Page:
We have previously demonstrated that female SJL/J mice sensitized with foreign PDC rapidly develop high titre autoantibody responses reactive with self-PDC.15 The development of anti-PDC autoantibodies is not, in the short term, accompanied by breakdown of T-cell tolerance. However, when animals are cosensitized with foreign PDC and self-PDC (to which, following exposure in isolation, the animals are fully tolerant), autoreactive T-cell responses to self-PDC are seen. One interpretation of this observation would be that whereas self-PDC in isolation is nonimmunogenic, exposure to self-antigen in the context of an antibody response reactive with it renders it immunogenic. In this study, we set out to address the hypothesis that breakdown of T-cell tolerance to self-PDC can be driven by an autoreactive B-cell response using an in vivo active and passive transfer approach.
Materials and Methods
We have previously demonstrated that female SJL/J mice, which are normally tolerant of self-PDC, break T-cell tolerance when simultaneously exposed to foreign PDC (which in isolation induces an antibody response reactive with self-PDC but does not break T-cell tolerance) and self-PDC. The hypothesis being addressed in the current study is that the antibody response cross-reactive with self-PDC that is induced following coexposure with foreign PDC drives the breakdown of T-cell tolerance to self-PDC. In this study, animals were initially sensitized with foreign PDC (of bovine origin) in complete Freund's adjuvant (CFA) or with CFA alone (study phase 1). At 8 weeks following sensitization, serum and splenic tissue were obtained and the immunoglobulin (Ig) G and splenic B-cell fractions, respectively, were derived. In the experimental phase of the study, groups of naive animals received antigen-primed or control serum in the presence and absence of self-PDC or antigen-primed or control B-cells in the presence and absence of self-PDC (study phase 2). The outcome measure of the study was breakdown of CD4+ T-cell tolerance to self-PDC in the recipients at 5 weeks after transfer.
Bovine PDC was isolated from heart muscle as previously described.16 Mouse PDC (self-PDC) was also isolated from heart muscle using a scaled-down method that omitted the final separation step of 2-oxoglutarate dehydrogenase complex from PDC as previously described.17 Purity of the PDC preparations was assessed via SDS-PAGE and was found to be more than 95% pure. All protein concentrations used for sensitizations were based on the concentration of PDC alone.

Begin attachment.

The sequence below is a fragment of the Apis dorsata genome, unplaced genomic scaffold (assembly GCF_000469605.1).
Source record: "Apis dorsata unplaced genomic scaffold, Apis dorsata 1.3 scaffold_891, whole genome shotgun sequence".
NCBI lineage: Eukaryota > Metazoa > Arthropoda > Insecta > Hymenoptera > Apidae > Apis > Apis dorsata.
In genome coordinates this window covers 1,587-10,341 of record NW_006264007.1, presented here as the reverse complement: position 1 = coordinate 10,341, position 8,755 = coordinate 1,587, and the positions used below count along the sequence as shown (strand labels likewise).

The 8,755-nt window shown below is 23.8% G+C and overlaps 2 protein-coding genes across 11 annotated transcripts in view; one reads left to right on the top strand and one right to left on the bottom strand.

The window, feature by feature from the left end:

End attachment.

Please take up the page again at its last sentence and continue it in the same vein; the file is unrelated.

Sensitizations and Transfers
Female SJL/J mice were obtained from Harlan Olac (Bicester, Oxfordshire, United Kingdom). Sensitizations and/or transfers were performed when the animals were 12 to 16 weeks of age.
Study Phase 1.
Mice were sensitized as previously described17, 18 with 500 μg bovine PDC (bPDC) emulsified 1:1 (vol/vol) with CFA, consisting of 10 mg/mL Mycobacterium tuberculosis strain H37Ra (Difco, Detroit, MI) in incomplete Freund's adjuvant (Sigma, Poole, Dorset, United Kingdom) (bPDC donor). Age-matched control mice received CFA homogenized with isotonic saline 1:1 (vol/vol) (control donor). All sensitizations were performed intraperitoneally in a final volume of 100 μL. All mice were subjected to a single sensitization and were killed at 8 weeks after sensitization. The study was performed to appropriate ethical standards under UK Home Office Licence.
Study Phase 2.
Naive recipients received either B cells or purified IgG fraction from bPDC or control donors, in the presence or absence of mouse PDC (mPDC).
- 1B-cell recipients. Animals received 1 × 106 B cells from bPDC donors (isolated as outlined below) resuspended in 50 μL isotonic mixed with an equal volume of isotonic saline containing 100 μg mPDC via the intraperitoneal route (group 1). Control animals received B cells from control donors pulsed with mPDC (group 2), B cells from control donors pulsed with saline (group 3), B cells from bPDC donors pulsed with saline (group 4), or mPDC in the absence of B cells (group 5).
- 2Antibody recipients. Animals received either 500 μg purified IgG fraction from bPDC donors (isolated as outlined below) resuspended in 50 μL isotonic saline mixed with an equal volume of isotonic saline containing 100 μg mPDC (group 6) or isotonic saline alone (group 7) or 500 μg purified IgG fraction from control donors mixed with mPDC (group 8) or saline (group 9). In each case, the antigen/antibody mixture was added to CFA containing 1 mg Mycobacterium tuberculosis strain H37Ra (Difco) mixed 1:1 (vol/vol) with incomplete Freund's adjuvant (Sigma) and administered intraperitoneally.